Tag Archives: New quilters

Allow Your Heart To Lead You

The other day I posted some tips for “newer” quilters, and many of you chimed in with more in comments. Since then I stumbled upon something I read a few years ago. It is a 2009 interview with a newer quilter, someone with little experience in the art. She also provides a few tips, from her own perspective. I’ll start by sharing this question and answer from the interview [edited to note that the quotes below are from a longer version of the interview that no longer has links]:

KM (interviewer Karen Musgrave): What advice would you offer somebody making their first quilt?

JM (quilter Joy Major): Jump in. I would suggest [laughs.] that they allow their heart to lead them. They can search through all the quilt books, quilt magazines that they want, but quality inspiration of their heart, I think there is something to be said for traditional, the Amish type of quilt, and I think there is something to be said about expressing life through quilts. [Bold emphasis added by me.]

I’ve never seen better advice on quilting or any art than this:

Allow your heart to lead you.

At the time of the interview, Joy Major, the quilter, had made only one quilt. Even so, she understood what makes a great quilt:

KM: What do you think makes a great quilt? In your mind, what makes a great quilt?

JM: Love. The energy, the thought. The care, the care in making it. When I had my pieces of material, I treasured each one of them. A small piece, that piece right there. Love, that’s what makes a special quilt. The meaning of the quilt. The purpose of the quilt. The energy that it carries with it, the response that I had, the response that perhaps other people had, your response. I think that is the most important part. Certainly love. [Bold emphasis added by me.]

At the time of the interview, Joy Major was an inmate of the Ohio Reformatory for Women, serving a minimum of 25 years for the murder of her husband. She was invited by her prison chaplain and encouraged by her therapist to work with a quilting project called Sacred Threads.

Participants in the quilting project had limited access to resources of all kinds. Time, fabric, and notions were in short supply. As you know, constraints often lead us to our most creative work, and that was true for Ms. Major. What she did not lack was the desire to honor her own story and that of fellow inmates with her work and with her heart. She allowed her heart to lead, and created a fascinating quilt unique to her.

I encourage you to read the here.

Your thoughts? I’d love to hear in comments. 


Best Tips For Newer Quilters

Em’s baby quilt, before being rebuilt and enlarged. December 2003. This was the first quilt I ever made.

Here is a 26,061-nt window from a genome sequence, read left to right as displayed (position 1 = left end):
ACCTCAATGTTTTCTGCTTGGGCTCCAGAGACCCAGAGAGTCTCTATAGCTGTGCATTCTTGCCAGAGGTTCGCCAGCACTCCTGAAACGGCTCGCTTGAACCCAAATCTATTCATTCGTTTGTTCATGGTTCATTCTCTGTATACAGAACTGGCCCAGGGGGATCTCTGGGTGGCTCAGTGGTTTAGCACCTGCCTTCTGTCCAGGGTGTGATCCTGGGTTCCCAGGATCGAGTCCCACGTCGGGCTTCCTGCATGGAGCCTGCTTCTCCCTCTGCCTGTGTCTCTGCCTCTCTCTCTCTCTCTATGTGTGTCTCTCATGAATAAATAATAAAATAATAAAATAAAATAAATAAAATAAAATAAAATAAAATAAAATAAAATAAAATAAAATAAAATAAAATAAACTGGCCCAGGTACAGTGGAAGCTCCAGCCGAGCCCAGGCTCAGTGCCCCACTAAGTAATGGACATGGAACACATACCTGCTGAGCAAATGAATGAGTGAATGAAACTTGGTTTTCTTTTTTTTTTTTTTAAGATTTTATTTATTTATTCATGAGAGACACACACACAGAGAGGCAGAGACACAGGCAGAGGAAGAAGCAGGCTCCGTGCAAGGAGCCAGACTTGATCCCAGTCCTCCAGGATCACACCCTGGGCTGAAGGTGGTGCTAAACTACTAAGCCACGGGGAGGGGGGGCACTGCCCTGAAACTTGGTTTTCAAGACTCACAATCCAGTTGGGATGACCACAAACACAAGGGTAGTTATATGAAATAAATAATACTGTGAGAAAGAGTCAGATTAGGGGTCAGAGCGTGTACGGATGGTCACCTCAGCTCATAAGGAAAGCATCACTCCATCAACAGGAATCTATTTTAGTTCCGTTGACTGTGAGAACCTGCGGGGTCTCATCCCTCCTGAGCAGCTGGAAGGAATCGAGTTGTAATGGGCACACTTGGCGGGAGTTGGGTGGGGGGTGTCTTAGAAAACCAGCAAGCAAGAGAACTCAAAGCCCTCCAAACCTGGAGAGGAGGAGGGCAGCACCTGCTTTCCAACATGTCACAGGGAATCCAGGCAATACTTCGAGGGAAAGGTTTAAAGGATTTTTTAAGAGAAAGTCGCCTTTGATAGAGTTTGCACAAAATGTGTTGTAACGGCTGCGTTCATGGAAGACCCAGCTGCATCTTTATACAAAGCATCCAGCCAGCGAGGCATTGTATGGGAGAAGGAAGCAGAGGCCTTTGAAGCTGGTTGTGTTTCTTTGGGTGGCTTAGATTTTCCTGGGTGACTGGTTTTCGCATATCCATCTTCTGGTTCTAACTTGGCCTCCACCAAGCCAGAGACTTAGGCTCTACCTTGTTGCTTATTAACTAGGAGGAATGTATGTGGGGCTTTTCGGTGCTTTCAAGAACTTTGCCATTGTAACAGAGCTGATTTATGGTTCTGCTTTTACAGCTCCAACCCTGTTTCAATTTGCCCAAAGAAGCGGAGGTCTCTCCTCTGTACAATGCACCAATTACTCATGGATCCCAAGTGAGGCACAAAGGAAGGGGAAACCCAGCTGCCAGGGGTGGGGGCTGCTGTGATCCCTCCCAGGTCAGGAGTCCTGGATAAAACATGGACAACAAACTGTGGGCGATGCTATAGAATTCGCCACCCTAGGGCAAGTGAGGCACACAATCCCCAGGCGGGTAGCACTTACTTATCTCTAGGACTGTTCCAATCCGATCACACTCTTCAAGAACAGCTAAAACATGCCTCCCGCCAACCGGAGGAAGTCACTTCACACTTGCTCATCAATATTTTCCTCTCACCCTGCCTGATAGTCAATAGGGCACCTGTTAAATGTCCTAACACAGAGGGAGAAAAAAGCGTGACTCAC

When I made my first quilt fourteen years ago, there weren’t many online resources for quilters. There were no blogs, only a few message boards, and a small handful of sites that, at the time, weren’t interactive with reader comments. But those few websites provided me with a vast amount of help as I learned to quilt.

I thought it would be fun to offer some “best” tips for quilters, especially tips that could help newer quilters. AND I’d like YOU to join in! In comments below, give a recommendation or two (or ten!) of things you wish you’d known as a new quilter. Or if you’re moved to write your own blog post with tips, give us the link in comments.

Here are a few of mine, in no particular order:

1. Have some basic equipment that will make your efforts easier, like a sharp rotary cutter with mat and rulers, a sewing machine that will make a good-quality stitch, and an iron. These don’t need to be fancy.

2. Buying is often a substitute for making. Either one is okay (assuming you can afford it!) but they are not the same thing. Decide which is more important to you.

3. Learn to make a decent 1/4″ seam allowance. If you do, it will save you lots of hassle, including trimming blocks, making parts fit, and making your quilt look the way it should. Here are some tips on improving your seam allowance.

4. Don’t get hung up on particular designers for your fabric choices. Your quilts will have a more timeless quality if you mix and match designers and lines.

5. When choosing color palettes, audition a broad range of colors including some you think couldn’t work. Unless you’re deliberately using a muted color scheme, err on the side of too bold rather than too meek.

6. The same idea works with value contrast: unless you’re deliberately going for a “low-volume” (low value contrast) look, have a range of value from very dark to very light. This means your purchases need to include that range.

7. If possible, take some classes in person. A good teacher can make your learning curve easier.

8. Work on improvement, but ignore the quilt police! If you like it, that’s the most important criteria.

9. If you get stuck within a project, ask for help. Often the solution is pretty simple if you only know what it is.

10. Starting projects is exciting, but finishing is deeply rewarding. Make sure you finish some of your projects so you understand the benefits of both.

Alrighty, now, it’s your turn! What advice do you have for less-experienced quilters?